“The Wheels of Change”

by ESP on November 14, 2011

“I Think I Jinxed Myself” should perhaps be a more fitting title for this particular post!  Little did I know when I titled this post last week that I would a) wake up to a flat tire on my trusty steed b) end up having to buy a “new” tire c) find out a few hours later that the “new” tire also had a hole in it, and d) have to replace the “new” tire with another new “new” tire.

“The Wheels of Change” indeed.

Things are changing finally in Central Texas, nighttime temperatures are now occasionally dipping, something

my opuntia tree seems to be enjoying.

I have been hacking at this one’s lower limbs for quite some time to get it shaped up into a more vertical stature…

…it bares the cauterized war wounds of many an ancient battle with my trusty hook saw.

It does not matter how much you hack at this little asparagus fern, (which, like a lot of others, is not actually a true fern)

Asparagus setaceus / Asparagus plumosus

 

 

or Plumosa Fern

it always comes back.

Don’t be fooled by this fern’s delicate disposition, it is as hard as nails and tolerates anything the Texas weather throws at it. You can let it creep around other plants like I now do to offer contrast to broader leaf plants like this burgundy canna lily, (a pairing that works very well together) or you can be a little more ambitious with it as I was some years ago…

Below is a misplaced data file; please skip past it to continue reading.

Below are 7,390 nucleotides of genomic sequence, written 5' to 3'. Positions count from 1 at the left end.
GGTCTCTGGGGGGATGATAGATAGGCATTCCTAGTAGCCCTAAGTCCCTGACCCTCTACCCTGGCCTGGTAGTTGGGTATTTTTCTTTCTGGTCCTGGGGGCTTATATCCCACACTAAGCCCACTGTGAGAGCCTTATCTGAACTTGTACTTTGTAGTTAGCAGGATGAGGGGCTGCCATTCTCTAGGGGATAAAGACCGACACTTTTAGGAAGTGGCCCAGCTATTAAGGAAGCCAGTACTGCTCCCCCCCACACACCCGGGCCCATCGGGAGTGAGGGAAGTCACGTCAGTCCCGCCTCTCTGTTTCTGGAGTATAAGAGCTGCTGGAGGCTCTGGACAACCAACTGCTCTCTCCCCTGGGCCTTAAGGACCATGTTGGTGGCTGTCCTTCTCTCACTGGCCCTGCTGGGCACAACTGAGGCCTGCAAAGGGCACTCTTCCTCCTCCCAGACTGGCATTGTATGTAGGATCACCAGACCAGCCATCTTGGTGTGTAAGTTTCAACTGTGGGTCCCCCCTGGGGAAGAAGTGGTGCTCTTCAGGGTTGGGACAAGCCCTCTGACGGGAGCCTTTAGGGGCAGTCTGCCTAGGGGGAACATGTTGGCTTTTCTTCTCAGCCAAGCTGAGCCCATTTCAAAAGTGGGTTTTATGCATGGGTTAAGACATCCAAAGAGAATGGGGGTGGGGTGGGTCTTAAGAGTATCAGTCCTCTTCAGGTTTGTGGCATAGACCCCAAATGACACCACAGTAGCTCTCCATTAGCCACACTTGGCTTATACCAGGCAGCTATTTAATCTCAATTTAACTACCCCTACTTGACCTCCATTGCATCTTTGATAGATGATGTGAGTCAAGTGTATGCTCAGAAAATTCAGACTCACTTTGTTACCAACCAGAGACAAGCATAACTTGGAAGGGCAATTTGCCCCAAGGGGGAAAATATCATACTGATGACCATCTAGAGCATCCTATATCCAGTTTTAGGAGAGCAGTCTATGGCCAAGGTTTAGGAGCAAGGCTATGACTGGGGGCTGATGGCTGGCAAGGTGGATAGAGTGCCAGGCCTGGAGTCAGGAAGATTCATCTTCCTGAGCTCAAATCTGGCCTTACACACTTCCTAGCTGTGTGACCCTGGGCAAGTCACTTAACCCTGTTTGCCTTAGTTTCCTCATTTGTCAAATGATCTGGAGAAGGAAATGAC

I planted two tiny plants against these bamboo poles, a couple of years later they resembled conifers.  The plant will grow in full sun to shade and it will spread, so watch out where you plant it.  It is also toxic and has thorns but other than that I personally like it. It would work really well if left to its own devices to climb over ornamental gates etc.
The onset of all my fragrant mist flowers and my

Barbados cherry blooming has created an eruption of these tiny sryphid flies in the Patch:

Allograpta obliqua


These aphid consuming, beneficial little hover flies are all over the place at the moment,

Also still blooming are the fall asters,

yellowbells,

and this shiny little ice plant that receded to almost nothing this summer but is quickly returning from between the rocks.

Moving On:

Remember my flatulent stock tank that burped and threw up on me last March? My halflings affectionately refer to this particular tank as “the poop-pond” due to it having Dillo Dirt in it.

I planted it up with small clumps of horsetail reed and threw in a couple of dwarf papyrus for good measure and said “let the battle begin”.

Eight months later and it has exploded, filling the entire tank. I would say this battle is well under way with perhaps the dwarf papyrus having the slight advantage.
Finally…

a front make-over:

Large sweeping pathways were created around both sides of this house for functional access and to visually draw attention to, and emphasize the grand entryway of the property.

Lots of Asiatic jasmine ground cover was removed (stay calm, stay calm, deep breaths, (subtle knee murmur)) along with the existing shrubbery that was getting rather long in the tooth.

In its place came a weed suppressed base of grey Tejas black gravel and a fresh new planting scheme, heavy on the prostate rosemary to cascade over the elevated retainer wall, the intent being something like this:

A mass-planting of bamboo muhly softens the edges of the walkway and more burgundy cannas are used in sunken stock tanks next to the entryway to pick up on the house trim color.

Stay Tuned for:

“Poking around the Pokeweed”

 

All material © 2011 for eastsidepatch. Unauthorized
intergalactic reproduction strictly prohibited, and
punishable by late (and extremely unpleasant)
14th century planet Earth techniques.

 

 

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